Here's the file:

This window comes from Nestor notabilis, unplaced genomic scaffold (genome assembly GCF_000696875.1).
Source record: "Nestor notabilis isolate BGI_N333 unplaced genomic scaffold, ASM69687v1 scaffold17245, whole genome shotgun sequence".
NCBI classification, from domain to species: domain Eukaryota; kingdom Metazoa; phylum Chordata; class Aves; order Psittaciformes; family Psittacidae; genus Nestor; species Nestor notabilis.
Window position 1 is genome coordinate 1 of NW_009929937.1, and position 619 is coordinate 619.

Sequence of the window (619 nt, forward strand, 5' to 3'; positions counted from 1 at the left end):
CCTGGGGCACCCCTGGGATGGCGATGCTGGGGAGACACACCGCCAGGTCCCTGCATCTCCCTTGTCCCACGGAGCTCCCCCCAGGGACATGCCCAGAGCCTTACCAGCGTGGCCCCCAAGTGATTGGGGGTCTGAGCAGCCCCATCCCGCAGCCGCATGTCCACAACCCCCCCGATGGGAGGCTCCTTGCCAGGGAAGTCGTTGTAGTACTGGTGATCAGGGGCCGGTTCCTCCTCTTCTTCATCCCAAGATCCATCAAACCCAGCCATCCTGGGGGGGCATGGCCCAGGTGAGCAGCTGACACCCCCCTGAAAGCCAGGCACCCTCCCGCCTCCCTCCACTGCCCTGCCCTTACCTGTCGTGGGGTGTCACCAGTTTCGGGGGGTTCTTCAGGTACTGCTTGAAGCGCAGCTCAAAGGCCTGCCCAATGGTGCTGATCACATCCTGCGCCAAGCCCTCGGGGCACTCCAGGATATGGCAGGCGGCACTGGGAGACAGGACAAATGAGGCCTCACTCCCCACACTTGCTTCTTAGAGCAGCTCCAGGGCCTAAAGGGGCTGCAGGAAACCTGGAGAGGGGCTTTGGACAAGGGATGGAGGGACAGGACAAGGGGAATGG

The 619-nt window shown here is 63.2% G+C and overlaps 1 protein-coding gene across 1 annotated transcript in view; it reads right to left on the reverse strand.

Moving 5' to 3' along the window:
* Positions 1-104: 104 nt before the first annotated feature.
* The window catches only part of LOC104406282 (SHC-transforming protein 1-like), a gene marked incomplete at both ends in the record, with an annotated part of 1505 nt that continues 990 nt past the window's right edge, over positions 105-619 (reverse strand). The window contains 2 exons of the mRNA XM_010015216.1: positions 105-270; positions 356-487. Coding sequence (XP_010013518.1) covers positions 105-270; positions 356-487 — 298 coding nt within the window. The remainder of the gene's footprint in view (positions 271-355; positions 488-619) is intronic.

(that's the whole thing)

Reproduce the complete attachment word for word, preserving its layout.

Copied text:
This window comes from Nestor notabilis, unplaced genomic scaffold (genome assembly GCF_000696875.1).
Source record: "Nestor notabilis isolate BGI_N333 unplaced genomic scaffold, ASM69687v1 scaffold17245, whole genome shotgun sequence".
NCBI classification, from domain to species: domain Eukaryota; kingdom Metazoa; phylum Chordata; class Aves; order Psittaciformes; family Psittacidae; genus Nestor; species Nestor notabilis.
Window position 1 is genome coordinate 1 of NW_009929937.1, and position 619 is coordinate 619.

Sequence of the window (619 nt, forward strand, 5' to 3'; positions counted from 1 at the left end):
CCTGGGGCACCCCTGGGATGGCGATGCTGGGGAGACACACCGCCAGGTCCCTGCATCTCCCTTGTCCCACGGAGCTCCCCCCAGGGACATGCCCAGAGCCTTACCAGCGTGGCCCCCAAGTGATTGGGGGTCTGAGCAGCCCCATCCCGCAGCCGCATGTCCACAACCCCCCCGATGGGAGGCTCCTTGCCAGGGAAGTCGTTGTAGTACTGGTGATCAGGGGCCGGTTCCTCCTCTTCTTCATCCCAAGATCCATCAAACCCAGCCATCCTGGGGGGGCATGGCCCAGGTGAGCAGCTGACACCCCCCTGAAAGCCAGGCACCCTCCCGCCTCCCTCCACTGCCCTGCCCTTACCTGTCGTGGGGTGTCACCAGTTTCGGGGGGTTCTTCAGGTACTGCTTGAAGCGCAGCTCAAAGGCCTGCCCAATGGTGCTGATCACATCCTGCGCCAAGCCCTCGGGGCACTCCAGGATATGGCAGGCGGCACTGGGAGACAGGACAAATGAGGCCTCACTCCCCACACTTGCTTCTTAGAGCAGCTCCAGGGCCTAAAGGGGCTGCAGGAAACCTGGAGAGGGGCTTTGGACAAGGGATGGAGGGACAGGACAAGGGGAATGG

The 619-nt window shown here is 63.2% G+C and overlaps 1 protein-coding gene across 1 annotated transcript in view; it reads right to left on the reverse strand.

Moving 5' to 3' along the window:
* Positions 1-104: 104 nt before the first annotated feature.
* The window catches only part of LOC104406282 (SHC-transforming protein 1-like), a gene marked incomplete at both ends in the record, with an annotated part of 1505 nt that continues 990 nt past the window's right edge, over positions 105-619 (reverse strand). The window contains 2 exons of the mRNA XM_010015216.1: positions 105-270; positions 356-487. Coding sequence (XP_010013518.1) covers positions 105-270; positions 356-487 — 298 coding nt within the window. The remainder of the gene's footprint in view (positions 271-355; positions 488-619) is intronic.